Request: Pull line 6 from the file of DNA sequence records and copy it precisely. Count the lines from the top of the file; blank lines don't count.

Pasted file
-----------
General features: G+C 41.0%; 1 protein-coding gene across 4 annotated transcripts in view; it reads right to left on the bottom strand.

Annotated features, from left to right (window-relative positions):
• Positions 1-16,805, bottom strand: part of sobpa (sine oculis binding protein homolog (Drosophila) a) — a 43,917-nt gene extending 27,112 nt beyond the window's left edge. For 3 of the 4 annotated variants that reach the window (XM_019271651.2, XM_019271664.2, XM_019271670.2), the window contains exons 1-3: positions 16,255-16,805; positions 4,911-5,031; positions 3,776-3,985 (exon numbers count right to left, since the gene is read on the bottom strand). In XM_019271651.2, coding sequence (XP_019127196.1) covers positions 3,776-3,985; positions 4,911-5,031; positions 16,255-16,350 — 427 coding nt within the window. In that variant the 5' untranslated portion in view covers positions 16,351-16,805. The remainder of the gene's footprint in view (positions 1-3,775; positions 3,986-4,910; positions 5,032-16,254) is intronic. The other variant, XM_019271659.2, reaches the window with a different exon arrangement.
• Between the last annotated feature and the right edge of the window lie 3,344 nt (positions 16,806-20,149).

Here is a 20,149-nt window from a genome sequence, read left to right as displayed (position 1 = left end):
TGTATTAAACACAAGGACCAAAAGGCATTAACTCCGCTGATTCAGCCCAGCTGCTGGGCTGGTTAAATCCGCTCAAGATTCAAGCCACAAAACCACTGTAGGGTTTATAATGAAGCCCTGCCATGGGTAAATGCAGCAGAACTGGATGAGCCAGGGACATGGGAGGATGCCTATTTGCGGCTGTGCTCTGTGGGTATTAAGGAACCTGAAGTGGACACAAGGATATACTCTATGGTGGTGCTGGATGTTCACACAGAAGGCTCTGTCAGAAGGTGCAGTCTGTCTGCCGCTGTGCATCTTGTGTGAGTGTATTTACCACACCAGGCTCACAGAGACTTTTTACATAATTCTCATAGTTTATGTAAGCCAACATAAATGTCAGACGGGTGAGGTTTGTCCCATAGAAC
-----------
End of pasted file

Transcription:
TGTATTAAACACAAGGACCAAAAGGCATTAACTCCGCTGATTCAGCCCAGCTGCTGGGCTGGTTAAATCCGCTCAAGATTCAAGCCACAAAACCACTGTAGGGTTTATAATGAAGCCCTGCCATGGGTAAATGCAGCAGAACTGGATGAGCCAGGGACATGGGAGGATGCCTATTTGCGGCTGTGCTCTGTGGGTATTAAGGAACCTGAAGTGGACACAAGGATATACTCTATGGTGGTGCTGGATGTTCACACAGAAGGCTCTGTCAGAAGGTGCAGTCTGTCTGCCGCTGTGCATCTTGTGTGAGTGTATTTACCACACCAGGCTCACAGAGACTTTTTACATAATTCTCATAGTTTATGTAAGCCAACATAAATGTCAGACGGGTGAGGTTTGTCCCATAGAAC